Learning, the act of gaining knowledge, is a craft unto itself. It starts with questions - the what ifs, how abouts, whys, . . . leading from the unknown to the known, through inquiry, experimentation, travel, and of course pure accident.

This is about how it happens in my life.

Thinking about an occupation

This is a letter I sent to Macleans Magazine after reading Andrew Coyne's opinion piece A phony class war which I read on October 25, 2011, the same day I sent this letter.  I  have no idea if they've published it - I don't subscribe to the magazine and I don't think they put their letters online . . .


I cannot quibble with Mr. Coyne as to the content of this piece, although the title rings a bit false. The situation in Canada is indeed very different from what is going on in the U.S.A, where fraud and illegal activities on the part of banks etc (mortgages, securitizations, improper disclosures . . .) will take years to resolve and leave many home- and securities-owners with a cloud of uncertainty over their heads. This is not the case here.
He has, however, missed an important nuance to this widespread discontent. When people are losing their jobs because of "cut-backs" while executives enjoy ever larger compensation packages something is off. When managers are told to pretend inflation doesn't exist and to keep operational budgets "flat" for years on end, almost any organization ends up teetering like an upside-down pyramid. It is a failure to invest in people - and not in terms of salary, but the information, tools and environment in which they work - rather than the product, and profit, they produce. By ignoring the human in their human capital many companies are in fact hollowing out their own employees.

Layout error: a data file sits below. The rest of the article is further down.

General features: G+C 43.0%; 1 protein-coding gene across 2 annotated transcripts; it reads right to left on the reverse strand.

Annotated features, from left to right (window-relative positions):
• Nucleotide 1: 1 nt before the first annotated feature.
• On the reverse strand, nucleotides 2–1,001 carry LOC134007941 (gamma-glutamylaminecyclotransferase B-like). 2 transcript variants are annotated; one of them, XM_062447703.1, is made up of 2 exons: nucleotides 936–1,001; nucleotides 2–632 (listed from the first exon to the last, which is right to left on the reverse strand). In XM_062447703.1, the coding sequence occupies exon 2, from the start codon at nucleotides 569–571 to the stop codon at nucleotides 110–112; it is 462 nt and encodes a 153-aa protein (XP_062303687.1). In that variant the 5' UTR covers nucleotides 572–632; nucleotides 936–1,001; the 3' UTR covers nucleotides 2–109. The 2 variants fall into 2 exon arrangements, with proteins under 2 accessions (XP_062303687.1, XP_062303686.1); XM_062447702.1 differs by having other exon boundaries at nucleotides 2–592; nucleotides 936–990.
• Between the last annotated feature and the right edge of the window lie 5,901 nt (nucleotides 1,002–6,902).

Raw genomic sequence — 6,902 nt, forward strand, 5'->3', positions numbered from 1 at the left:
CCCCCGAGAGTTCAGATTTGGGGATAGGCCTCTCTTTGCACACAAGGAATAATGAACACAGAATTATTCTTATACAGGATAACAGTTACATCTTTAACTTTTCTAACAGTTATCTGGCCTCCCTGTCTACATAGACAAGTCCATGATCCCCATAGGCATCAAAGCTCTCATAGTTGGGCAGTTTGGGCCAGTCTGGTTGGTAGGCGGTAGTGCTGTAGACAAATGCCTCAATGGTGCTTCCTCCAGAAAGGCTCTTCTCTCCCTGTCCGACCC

The dissatisfaction cuts across many lines: political, socio-economic, ethnic, employment status as well as nature of employment. It is rooted in the experiences of the suit-wearers and the work-a-day folk alike that tells them logarithmic compensation growth for the mucky mucks in the face of ever constrained budgets seems, well, hypocritical. I am one of the lucky ones: mostly satisfied, enjoying simple pleasures of love, home, friends and family. I give no thought to those who have more - so what? I give thought, action and dollars towards those who have less. I greatly value the goods and services that come with paying my taxes, believe there are ways to do things better with what we have, and have a preference for keeping as much of my own money as possible.

With all this, I just cannot believe anyone is worth tens of millions of dollars a year for what they do, be it in professional sports, acting in a film or running a company. The idea that one person delivers that much "value" is nothing more than a cult. And when you see the disparity in a graphic like the one here: http://www.ritholtz.com/blog/wp-content/uploads/2011/10/Distribution.png, well . . . .


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